Wild West Online launches onto the dusty trails today

Wild West Online

You’d think that with how gosh-darned fun it is to play around with six-shooters, lever-action rifles and all those other trappings of the old American west, it’d be a more popular setting for games. Until such time as Rockstar confirm that Red Dead Redemption 2 is officially PC-bound, Wild West Online is our next best bet. This online cowboy sandbox from DJ2 Entertainment has been lurking around in early access for some time, but today it got its best ten gallon hat on and set forth in search of fame and glory.

While I’ve not had a chance to try this one myself, I’ve been watching it being streamed. It seems an odd mixture of relaxing travel through vast open expanses and shockingly lethal combat, with many of the fights I’ve seen resolved at surprising range and with only one or two bullets. It doesn’t seem uncommon for someone to snipe your unsuspecting face off from half a mile away. Personally not my cup of tea, but I can vaguely see the appeal for Battle Royale-hardened types that want a little more to do in the world other than wander and snipe.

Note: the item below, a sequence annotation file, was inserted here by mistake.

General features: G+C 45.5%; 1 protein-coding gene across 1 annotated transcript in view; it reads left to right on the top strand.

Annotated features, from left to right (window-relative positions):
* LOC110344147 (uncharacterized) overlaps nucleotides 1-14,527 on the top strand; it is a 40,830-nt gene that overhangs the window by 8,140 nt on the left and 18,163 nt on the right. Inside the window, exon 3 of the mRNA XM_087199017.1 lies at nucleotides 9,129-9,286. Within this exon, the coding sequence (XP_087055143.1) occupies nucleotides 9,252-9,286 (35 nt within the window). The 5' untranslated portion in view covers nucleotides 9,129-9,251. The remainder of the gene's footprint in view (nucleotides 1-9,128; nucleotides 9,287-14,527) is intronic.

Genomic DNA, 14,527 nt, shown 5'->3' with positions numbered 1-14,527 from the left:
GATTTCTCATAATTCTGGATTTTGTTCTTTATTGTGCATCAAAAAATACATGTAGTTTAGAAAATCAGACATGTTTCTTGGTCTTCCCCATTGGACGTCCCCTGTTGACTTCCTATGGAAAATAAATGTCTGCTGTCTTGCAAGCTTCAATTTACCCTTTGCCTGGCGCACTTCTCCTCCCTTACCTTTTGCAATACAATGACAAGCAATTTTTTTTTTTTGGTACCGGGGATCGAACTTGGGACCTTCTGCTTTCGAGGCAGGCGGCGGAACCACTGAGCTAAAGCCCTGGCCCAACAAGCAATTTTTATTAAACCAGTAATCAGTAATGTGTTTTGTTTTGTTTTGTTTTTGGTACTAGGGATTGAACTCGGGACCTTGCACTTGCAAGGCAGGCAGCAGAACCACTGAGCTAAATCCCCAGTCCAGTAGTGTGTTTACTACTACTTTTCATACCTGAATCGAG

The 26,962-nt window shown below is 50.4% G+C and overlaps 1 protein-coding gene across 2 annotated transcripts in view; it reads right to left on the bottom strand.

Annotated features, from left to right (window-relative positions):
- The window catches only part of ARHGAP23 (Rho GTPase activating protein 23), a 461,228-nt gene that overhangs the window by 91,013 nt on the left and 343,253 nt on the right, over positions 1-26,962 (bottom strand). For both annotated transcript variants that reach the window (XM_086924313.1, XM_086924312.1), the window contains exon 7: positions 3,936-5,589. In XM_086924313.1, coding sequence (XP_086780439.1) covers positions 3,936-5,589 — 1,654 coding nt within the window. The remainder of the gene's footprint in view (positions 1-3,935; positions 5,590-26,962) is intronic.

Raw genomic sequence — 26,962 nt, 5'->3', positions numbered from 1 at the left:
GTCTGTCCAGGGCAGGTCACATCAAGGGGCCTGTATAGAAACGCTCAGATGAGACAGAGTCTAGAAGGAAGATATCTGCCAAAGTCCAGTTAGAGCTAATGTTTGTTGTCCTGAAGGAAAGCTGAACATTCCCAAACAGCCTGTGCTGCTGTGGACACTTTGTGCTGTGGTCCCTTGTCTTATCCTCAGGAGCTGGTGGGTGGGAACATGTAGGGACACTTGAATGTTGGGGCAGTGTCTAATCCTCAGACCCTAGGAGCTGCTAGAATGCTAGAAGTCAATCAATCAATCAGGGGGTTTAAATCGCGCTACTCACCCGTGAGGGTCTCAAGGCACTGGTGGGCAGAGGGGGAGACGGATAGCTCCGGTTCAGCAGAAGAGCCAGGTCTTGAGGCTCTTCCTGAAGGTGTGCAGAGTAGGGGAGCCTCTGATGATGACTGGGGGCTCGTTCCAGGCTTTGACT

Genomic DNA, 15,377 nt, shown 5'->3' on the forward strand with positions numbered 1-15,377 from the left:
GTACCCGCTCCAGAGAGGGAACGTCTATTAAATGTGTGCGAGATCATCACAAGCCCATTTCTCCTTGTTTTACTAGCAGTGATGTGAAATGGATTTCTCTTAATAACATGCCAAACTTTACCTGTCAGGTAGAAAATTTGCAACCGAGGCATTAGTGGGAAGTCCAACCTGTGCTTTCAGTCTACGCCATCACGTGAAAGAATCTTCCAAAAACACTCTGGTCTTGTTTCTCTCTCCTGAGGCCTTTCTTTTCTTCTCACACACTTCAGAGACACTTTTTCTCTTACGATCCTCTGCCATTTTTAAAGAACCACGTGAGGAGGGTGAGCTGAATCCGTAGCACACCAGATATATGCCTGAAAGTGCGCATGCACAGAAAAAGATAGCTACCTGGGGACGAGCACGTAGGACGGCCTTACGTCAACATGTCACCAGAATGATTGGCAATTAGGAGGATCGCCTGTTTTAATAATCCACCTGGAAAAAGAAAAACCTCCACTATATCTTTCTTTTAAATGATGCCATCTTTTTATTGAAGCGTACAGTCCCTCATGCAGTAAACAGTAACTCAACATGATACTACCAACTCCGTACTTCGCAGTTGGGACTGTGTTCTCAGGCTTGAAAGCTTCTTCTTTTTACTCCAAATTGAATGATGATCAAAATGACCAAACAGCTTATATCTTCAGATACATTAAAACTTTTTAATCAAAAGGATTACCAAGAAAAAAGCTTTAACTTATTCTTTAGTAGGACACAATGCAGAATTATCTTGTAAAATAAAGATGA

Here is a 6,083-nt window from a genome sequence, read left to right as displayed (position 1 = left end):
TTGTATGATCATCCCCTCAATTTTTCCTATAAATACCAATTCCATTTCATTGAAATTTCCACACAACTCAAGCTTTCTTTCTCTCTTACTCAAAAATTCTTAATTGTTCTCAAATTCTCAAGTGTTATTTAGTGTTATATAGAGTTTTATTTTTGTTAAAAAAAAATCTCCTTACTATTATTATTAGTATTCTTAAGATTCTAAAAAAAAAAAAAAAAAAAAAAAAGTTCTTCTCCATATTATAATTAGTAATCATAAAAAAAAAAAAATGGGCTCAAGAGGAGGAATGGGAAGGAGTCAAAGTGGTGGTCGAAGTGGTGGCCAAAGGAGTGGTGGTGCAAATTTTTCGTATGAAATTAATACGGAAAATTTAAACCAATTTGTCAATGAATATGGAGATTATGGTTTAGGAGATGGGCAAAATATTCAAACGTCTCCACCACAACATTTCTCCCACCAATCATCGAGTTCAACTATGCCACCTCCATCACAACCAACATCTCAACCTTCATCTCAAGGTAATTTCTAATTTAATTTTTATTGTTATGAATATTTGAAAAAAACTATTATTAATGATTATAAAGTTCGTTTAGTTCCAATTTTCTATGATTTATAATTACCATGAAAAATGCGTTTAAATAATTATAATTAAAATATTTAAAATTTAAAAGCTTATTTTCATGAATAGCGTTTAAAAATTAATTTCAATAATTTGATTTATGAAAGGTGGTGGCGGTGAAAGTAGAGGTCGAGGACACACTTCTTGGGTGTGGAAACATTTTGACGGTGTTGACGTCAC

That said, initial Steam user reviews don’t exactly seem happy. While there aren’t too many, the few that have been posted so far are overwhelmingly negative. The most common complaint is that players are just being picked off by high-level griefers the moment they step out of a safe area. Others seem unhappy with the state the game has launched in, claiming that it needed longer in early access. There’s also reports of PvE content being especially threadbare, with no expendable villains to get into gunfights with. If you want to shoot or be shot at, other players are your only option.